The paradox is that our spiritual needs
get met far more deeply when we forget about them,
and go to work doing something for someone else.
The wounds in our souls heal while we aren’t looking.
Our weakened spirits grow strong
while we aren’t working on our spirituality.
A simple example:
If we want to learn a little something about a subject,
we can learn a little by attending a class on it.
If we want to really learn a subject all the way,
we volunteer to teach the class.
That’s how the Ministry of All Baptized
makes us all stronger, wiser, healthier, and holier.
This is what St. Paul pleads for in our Epistle lesson.
Invoking the language of baptism,
“one Lord, one Faith, one baptism”, he says,
“I . . . beg you to live a life worthy of your calling . . . . “
(W)e must grow up in every way.”
How do we grow up? He answers that each of us
is called by God to a special form of ministry.
Isaiah, Jeremiah, and Ezekiel were called to be prophets.
Paul, himself, was called to be the apostle to the gentiles.
Just so, every Christian, at baptism, is called to a ministry.
The gifts (God) gave were that some would be apostles,
some prophets, some evangelists, some pastors and teachers,
to equip the saints for the work of ministry.
That list covers some of the most common ministries in the Church.
But there are others.
In 1st Corinthians, he gives a different list.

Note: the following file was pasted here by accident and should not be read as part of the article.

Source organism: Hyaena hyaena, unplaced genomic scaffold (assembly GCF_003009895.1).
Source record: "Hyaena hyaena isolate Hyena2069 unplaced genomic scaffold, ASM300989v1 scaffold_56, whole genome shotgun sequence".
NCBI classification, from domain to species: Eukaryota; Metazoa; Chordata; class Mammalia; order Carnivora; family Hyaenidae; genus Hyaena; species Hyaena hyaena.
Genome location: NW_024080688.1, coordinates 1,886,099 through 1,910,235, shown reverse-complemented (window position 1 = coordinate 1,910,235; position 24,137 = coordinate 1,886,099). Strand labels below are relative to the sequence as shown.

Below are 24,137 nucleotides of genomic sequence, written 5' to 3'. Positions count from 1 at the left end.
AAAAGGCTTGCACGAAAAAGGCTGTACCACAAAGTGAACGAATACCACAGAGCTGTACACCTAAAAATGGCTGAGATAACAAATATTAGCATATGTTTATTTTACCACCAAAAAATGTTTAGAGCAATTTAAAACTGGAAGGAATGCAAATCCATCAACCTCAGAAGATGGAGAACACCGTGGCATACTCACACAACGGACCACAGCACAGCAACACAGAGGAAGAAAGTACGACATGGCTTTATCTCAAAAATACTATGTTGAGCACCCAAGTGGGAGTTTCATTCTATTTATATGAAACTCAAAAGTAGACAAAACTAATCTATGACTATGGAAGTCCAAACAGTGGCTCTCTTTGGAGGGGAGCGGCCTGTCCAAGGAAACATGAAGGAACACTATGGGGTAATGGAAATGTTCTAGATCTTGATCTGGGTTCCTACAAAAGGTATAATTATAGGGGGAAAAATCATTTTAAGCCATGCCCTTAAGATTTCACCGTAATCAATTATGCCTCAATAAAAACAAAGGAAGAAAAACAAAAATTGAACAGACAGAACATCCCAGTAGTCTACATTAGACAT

Different places need different ministries.
What do you suppose would be on Paul’s list
if he were writing to St. Patrick’s, Incline Village?
In the mysterious Providence of God,
the ministries that are needed here
are aligned with the gifts and talents
of this community of faith.
I don’t know what they are.
Do you need spiritual directors, pastoral care givers,
health care ministers, ministers of healing prayer?
Is there anyone who gets the notices from
Episcopal Public Policy Network
and organizes this congregation to advocate
on behalf of the social justice issues
where our Church has made a stand?
Do you need a minister to visit the elderly?
Do you need a visual arts ministry to make grace
visible as beauty?
Van Gogh and Caravaggio have told me more about God
than any sermon.
Or do you need mentors to companion new members?
The General Convention has just created
the new licensed ministry of lay evangelist?
So I know that every one of our parishes needs that lay minister,
and none of us have one yet.
I don’t know what ministries are needed here.
I certainly don’t know what particular ministry
is your calling.
But I do know this,
if you are baptized, you are called
– called to serve God by serving God’s people
in your own special way.
And I know your calling, your form of services,
Theologian, Karl Rahner, said,
“Each of us is a unique irreplaceable word of God.”
Brothers and sisters, each of you
is “a unique irreplaceable word of God.”
If you do not live into your calling,
that word of God will never be spoken.
Only you can speak it.
So I implore you to discern and then to act.
“I . . . beg you to live a life worthy of your calling . . . .”
We dedicate this building to be a holy place.
But it will take more than rituals to make it holy
It will take personal transformation – it will take spiritual growth
from just being recipients of grace
to being agents of grace.
This Church becomes holy by becoming
what Fr. Jim calls a “Church for others.”
This will not be a sacrifice of our own spiritual life,
but a fulfillment of it.
Rabbi Hillel said,
“If I am not for myself, who will be for me?
But if I am only for myself, who am I?
If not now, when?”
So when will we plunge out into the life for others?
“Now” is the best possible time.
It is in fact, the only time.